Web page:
Daily Archives: October 17, 2013

Bringing brain disorders back into balance with Brain’s thermostat?

Bringing a new path of hope to people with brain development disorders is Dr. Gina Turrigiano and her team at Brandeis University. They demonstrated for the first time in a live animal that the brain has a “thermostat” that maintains a balance of excitement. When it gets too excited a system exists to tone down the firing rate of the neurons or vice versa. This discovery has implications in brain disorder conditions in which the balance is lost in psychiatric conditions like autism where the brain does not get excited enough, or epilepsy in which the brain gets too excited. The brain’s “thermostat” keeps the neurons on an even keel even as they change in response to learning, development or environment factors. This thermostat worked even when the animal was awake or asleep. Read the original article published in the journal Neuron as the cover article on October 16, 2013 by clicking here.

Dr. Turrigiano says that if scientists can figure out how these set points are built, then researchers may be able to adjust them and bring the brains of people suffering from such disorders back into balance.

Dr. Gina Turrigiano, Brandeis University, pioneered "synaptic scaling" where neurons and neural circuits maintain both stability and flexibility

Dr. Gina Turrigiano, Brandeis University, pioneered “synaptic scaling” where neurons and neural circuits maintain both stability and flexibility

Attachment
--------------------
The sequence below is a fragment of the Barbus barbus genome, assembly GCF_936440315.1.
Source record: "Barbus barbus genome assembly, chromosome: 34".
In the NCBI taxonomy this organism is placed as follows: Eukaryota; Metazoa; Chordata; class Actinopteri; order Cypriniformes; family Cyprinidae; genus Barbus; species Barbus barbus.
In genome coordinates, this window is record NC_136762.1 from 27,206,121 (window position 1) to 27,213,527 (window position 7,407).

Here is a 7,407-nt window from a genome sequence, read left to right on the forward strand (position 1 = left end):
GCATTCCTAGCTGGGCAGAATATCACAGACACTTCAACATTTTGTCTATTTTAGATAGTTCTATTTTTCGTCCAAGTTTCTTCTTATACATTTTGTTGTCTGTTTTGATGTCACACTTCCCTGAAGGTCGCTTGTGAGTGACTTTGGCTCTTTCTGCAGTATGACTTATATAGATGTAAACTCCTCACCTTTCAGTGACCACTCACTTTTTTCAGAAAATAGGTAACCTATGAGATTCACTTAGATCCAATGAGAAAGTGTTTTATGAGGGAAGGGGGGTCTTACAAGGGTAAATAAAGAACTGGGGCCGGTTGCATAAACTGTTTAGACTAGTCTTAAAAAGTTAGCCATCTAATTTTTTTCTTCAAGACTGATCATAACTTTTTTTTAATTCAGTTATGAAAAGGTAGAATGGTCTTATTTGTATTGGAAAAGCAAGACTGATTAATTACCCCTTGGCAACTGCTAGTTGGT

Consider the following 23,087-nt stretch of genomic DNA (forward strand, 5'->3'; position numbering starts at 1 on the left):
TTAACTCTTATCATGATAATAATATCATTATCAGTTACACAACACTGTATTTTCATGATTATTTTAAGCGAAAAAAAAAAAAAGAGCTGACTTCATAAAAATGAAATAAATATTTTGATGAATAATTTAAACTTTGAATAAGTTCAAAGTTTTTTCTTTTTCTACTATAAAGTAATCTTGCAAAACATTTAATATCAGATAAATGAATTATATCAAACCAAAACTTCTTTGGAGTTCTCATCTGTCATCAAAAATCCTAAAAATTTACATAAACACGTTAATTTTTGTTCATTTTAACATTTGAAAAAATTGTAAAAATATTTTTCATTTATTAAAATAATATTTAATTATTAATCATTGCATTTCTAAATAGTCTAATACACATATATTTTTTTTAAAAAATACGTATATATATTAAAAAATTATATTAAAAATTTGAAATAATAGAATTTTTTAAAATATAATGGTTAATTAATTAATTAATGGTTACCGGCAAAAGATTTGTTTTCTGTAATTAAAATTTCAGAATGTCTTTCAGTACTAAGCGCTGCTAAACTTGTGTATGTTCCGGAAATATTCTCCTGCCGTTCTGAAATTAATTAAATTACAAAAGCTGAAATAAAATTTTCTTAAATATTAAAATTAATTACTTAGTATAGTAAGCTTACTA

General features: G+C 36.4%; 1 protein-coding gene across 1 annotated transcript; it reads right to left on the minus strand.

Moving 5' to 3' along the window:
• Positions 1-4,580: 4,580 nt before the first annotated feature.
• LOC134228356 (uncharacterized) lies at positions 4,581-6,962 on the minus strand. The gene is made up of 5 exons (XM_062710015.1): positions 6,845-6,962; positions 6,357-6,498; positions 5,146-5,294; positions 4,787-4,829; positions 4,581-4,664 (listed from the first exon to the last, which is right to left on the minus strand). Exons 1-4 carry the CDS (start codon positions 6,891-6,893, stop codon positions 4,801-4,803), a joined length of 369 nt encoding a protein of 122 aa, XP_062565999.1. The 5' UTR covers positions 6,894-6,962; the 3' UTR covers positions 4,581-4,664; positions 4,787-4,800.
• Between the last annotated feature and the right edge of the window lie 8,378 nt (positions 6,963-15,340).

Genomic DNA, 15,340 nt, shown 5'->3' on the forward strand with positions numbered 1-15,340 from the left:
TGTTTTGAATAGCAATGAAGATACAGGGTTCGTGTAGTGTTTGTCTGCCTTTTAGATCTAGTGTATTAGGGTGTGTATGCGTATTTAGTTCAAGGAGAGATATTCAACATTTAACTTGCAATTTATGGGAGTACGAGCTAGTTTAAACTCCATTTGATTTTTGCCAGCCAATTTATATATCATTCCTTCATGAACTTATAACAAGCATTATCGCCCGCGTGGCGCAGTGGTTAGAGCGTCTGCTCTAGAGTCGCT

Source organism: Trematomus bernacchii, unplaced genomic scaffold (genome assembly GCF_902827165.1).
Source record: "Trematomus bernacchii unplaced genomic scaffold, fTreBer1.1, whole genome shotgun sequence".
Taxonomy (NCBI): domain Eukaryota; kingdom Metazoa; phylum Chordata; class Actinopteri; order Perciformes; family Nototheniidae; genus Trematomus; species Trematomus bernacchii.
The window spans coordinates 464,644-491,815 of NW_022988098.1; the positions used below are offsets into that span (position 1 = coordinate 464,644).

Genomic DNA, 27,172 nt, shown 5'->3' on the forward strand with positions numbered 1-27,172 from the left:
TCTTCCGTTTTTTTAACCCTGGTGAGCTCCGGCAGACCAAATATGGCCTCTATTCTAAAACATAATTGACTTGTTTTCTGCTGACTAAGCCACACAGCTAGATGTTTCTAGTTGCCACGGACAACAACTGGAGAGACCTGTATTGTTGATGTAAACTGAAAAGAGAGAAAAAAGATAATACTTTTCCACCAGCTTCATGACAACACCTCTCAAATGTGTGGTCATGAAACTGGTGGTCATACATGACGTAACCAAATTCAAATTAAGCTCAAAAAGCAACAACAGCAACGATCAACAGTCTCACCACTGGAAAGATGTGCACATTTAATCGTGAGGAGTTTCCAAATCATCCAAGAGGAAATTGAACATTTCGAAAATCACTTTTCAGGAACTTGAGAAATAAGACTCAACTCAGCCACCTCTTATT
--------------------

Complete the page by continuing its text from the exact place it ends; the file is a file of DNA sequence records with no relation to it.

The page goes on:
Dr. Gina Turrig1ano, was conferred the 2012 HFSP Nakasone award, McArthur Foundation award and the NIH Director’s Pioneering award for her pioneering work and introduction of the term “synaptic scaling”. The concept is that the developing and fully developed brain has inbuilt mechanisms that allow balancing the need for plasticity. It allows the brain to enable learning and development while maintaining the stability and integrity of the circuits that drive behavior.

Work in her lab has shown that neurons can “tune” themselves and scale down excitement or vice versa. However, this concept of “synaptic scaling” or thermostat control had never been observed in a life animal until now.

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The happiness gene – is there one?

In recent decades many have observed that certain people are always optimistic. ¬†Naturally, researchers who requested funding to study if “optimism” could be inherited did get some money. Any major answer? The 5-HTT gene family: The feeling of satisfaction is apparently controlled by the 5-HTT gene family. It probably may not be the only gene family that controls the feeling of satisfaction but it has been the one most studied. There are many members in the 5-HTT gene family with various functions. One member controls satisfaction levels while another member controls marital bliss.

Satisfaction level controlled by a gene?
We found that this single, collaborative article published in the Journal of Neuroscience answered our question the best, given today’s technological knowledge and funding set aside for the pursuit of a happy society. The article, “Genes, Economics and Happiness” studied the feeling of subjective well being in twins in a genetic association study. Studying twins makes sense because scientific studies require a “control”, with which they can compare any differences, such as environment and economics, all other factors being equal. Who can be a better control than a person’s own twin? Let’s find what these scientists collaborating between four universities in three countries summarized. Subjects were asked questions like, “How satisfied are you with your life as a whole?”

1. About 33% of life’s satisfaction can be explained by genetic variation – you inherit your family’s feelings of satisfaction.